Paedophiles would have their superannuation assets seized and used to pay for the ongoing care of abuse victims under a proposed legal reform endorsed by the survivor of a notorious child sex offender.
- The plan, put forward by Nick Xenophon, has been supported by a victim of Peter Liddy
- Mr Xenophon said there were hundreds of millions in superannuation that should instead go to survivors
- A lawyer said perpetrators were deliberately hiding or moving their assets to prevent victims from accessing them
The proposal, put forward by independent federal Senate candidate Nick Xenophon, is intended to stop child sex offenders hiding assets in superannuation and then accessing them once they are released from prison.
Under current federal bankruptcy laws, there is no provision allowing perpetrators’ super to be used for compensation and redress, Mr Xenophon said.
Andy Martin, who was abused between the ages of nine and 12 by notorious South Australian paedophile Peter Liddy, today expressed strong support for the proposed reform.
“Some circumstances need amending, and this is one — if a perpetrator is allowed to hide his assets or put his assets into superannuation, and not allow victims to obtain their compensation or their entitlements, that’s just not on,” he said.
Mr Xenophon estimated that there could be hundreds of millions of dollars locked away in superannuation accounts of convicted paedophiles across Australia, and said he was aware of one particular case in which “several million dollars” was unavailable to victims.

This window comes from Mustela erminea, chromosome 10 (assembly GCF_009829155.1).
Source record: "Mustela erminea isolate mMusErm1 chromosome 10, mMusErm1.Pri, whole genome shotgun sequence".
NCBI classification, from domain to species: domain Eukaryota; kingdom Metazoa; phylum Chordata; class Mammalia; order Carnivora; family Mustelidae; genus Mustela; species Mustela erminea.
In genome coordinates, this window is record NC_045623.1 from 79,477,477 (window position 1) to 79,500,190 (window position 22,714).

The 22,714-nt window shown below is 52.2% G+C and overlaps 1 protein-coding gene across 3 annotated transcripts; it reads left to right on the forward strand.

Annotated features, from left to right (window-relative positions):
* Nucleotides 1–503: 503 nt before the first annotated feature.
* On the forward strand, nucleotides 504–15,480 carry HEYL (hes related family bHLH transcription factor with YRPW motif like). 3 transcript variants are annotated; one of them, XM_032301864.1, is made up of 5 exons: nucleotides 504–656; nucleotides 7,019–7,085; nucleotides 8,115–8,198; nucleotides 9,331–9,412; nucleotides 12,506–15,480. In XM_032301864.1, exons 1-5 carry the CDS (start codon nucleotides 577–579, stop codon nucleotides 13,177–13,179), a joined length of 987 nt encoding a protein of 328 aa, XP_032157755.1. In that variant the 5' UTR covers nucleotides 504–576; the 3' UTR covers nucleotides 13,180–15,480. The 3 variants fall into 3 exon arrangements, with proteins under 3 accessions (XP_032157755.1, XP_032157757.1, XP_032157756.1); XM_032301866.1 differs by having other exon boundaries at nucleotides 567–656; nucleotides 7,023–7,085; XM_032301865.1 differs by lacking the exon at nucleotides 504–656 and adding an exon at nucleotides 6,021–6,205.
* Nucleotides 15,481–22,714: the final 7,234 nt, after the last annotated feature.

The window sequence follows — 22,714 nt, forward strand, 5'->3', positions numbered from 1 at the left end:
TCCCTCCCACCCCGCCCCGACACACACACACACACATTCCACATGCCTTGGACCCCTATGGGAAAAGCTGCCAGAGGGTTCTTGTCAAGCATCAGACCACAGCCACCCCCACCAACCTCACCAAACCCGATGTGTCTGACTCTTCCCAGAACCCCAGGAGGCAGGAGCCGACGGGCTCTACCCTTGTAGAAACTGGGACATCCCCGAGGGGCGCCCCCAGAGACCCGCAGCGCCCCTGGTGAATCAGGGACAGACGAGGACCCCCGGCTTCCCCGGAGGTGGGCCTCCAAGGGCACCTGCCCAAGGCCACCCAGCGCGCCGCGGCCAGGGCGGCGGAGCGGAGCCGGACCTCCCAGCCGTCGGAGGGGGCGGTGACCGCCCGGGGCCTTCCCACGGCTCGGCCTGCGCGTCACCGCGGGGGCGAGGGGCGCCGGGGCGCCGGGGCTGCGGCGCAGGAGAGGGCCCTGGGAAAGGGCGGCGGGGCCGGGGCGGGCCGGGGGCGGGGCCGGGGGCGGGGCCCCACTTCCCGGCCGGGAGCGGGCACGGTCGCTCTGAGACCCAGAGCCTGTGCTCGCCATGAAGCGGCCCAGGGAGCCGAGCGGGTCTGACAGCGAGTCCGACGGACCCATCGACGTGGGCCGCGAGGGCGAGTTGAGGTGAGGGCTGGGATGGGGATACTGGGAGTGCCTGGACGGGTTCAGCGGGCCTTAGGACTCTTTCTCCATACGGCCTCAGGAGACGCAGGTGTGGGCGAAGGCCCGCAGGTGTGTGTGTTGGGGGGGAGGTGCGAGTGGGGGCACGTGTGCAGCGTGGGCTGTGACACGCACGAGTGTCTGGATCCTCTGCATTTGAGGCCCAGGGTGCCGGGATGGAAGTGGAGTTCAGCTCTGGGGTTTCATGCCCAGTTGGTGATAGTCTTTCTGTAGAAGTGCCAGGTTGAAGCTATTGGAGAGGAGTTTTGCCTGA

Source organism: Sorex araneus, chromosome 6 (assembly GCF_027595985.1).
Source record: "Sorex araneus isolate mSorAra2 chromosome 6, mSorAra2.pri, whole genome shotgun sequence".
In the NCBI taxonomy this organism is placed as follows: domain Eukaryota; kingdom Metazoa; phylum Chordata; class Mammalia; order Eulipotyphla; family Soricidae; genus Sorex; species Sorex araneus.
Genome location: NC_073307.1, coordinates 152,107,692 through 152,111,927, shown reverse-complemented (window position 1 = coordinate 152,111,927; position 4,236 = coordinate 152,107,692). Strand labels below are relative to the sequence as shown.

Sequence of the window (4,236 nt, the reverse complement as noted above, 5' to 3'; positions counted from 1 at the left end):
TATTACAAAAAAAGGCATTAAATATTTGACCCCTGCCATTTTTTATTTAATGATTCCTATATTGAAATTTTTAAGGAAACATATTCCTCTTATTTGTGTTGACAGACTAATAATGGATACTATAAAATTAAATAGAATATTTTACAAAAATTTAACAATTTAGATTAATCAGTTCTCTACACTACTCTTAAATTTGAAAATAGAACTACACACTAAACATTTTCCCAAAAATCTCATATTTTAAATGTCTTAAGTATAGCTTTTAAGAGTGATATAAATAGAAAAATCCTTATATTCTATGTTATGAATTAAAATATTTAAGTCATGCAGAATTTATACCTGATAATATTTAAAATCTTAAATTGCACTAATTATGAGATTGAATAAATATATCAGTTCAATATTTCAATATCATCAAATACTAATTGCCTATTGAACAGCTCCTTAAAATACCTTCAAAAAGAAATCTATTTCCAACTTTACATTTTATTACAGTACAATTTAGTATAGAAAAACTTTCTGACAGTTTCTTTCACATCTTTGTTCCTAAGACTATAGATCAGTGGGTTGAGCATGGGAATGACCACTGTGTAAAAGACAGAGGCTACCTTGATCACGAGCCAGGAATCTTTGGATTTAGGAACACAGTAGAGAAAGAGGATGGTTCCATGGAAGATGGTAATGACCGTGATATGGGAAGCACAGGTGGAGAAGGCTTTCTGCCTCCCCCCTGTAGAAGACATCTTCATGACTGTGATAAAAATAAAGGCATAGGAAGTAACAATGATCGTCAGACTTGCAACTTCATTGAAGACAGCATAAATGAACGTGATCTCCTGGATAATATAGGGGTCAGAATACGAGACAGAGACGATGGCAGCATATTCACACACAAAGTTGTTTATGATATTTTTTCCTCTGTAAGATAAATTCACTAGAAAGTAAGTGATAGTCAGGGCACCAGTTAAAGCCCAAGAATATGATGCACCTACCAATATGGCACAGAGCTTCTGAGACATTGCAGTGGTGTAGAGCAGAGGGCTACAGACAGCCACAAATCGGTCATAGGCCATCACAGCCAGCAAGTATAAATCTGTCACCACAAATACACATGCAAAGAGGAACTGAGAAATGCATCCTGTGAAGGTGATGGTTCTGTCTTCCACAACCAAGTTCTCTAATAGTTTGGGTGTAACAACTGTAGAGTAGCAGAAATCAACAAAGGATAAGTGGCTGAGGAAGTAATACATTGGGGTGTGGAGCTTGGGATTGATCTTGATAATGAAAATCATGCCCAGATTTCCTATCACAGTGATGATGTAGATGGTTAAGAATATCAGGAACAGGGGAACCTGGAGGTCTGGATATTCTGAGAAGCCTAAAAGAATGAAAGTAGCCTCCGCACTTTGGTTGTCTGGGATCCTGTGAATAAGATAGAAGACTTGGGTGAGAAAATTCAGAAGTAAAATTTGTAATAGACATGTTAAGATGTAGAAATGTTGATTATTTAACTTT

“Liddy is still incarcerated. Of course, he’s a former magistrate, we imagine that he would potentially have significant superannuation left,” he said.
“If you’ve committed this type of abhorrent offence, you shouldn’t be able to live in luxury after you get out of prison.
“That money ought to go to the victims.”
The proposal was mooted in broader form by the federal government in 2018 — but Mr Xenophon, who recently announced his intention to run for the Senate, said there had been little further progress.
The federal government has been contacted for comment.
Lawyer Andrew Carpenter said it was not simply the case that superannuation was unavailable to victims, but that paedophiles were deliberately taking steps to hide assets to ensure they were out of reach of victims.
“What we’re seeing across the board is paedophiles burying their assets in superannuation,” he said.
“There’s no exceptions under the Bankruptcy Act and people know they can go to jail, sell everything and come out and live a comfortable life based on money they’ve had set aside.”
Scheme would save taxpayers ‘billions’
Mr Carpenter said superannuation companies “across the board” had expressed support for the reform, which he described as a “no-brainer”.
“Taxpayers are funding, right now, victims of crime compensation applications, Medicare charges, Centrelink, doctors appointments — all because the survivors are needing this treatment and support to live a normal life whilst the offenders leave jail,” he said.
“This is something that has cost the taxpayers billions of dollars over the years. It’s about time that taxpayers stopped paying for the sins of paedophiles.
“If this law changes … not only will you lose your liberty, you’ll stand to lose everything you work for and that’s the real deterrent here.”
Lisa, a sister of another of Liddy’s victims, said it was “abhorrent and contrary to any sense of justice” that sex offenders should enjoy comfortable lives upon their release, when their victims continued to suffer.
“We believe that Peter Liddy went out of his way to thwart his victims’ claims, which added considerably to the boys’ distress,” she said.
“While no amount of compensation would be able to remove the horrific lifetime memories that the victims must endure … the perpetrator should not be able to profit in any way.
“They should be made to do what they can to lessen the impact of their dreadful deeds by forfeiting every material thing for the benefit of their victims’ ongoing rehabilitation and welfare.”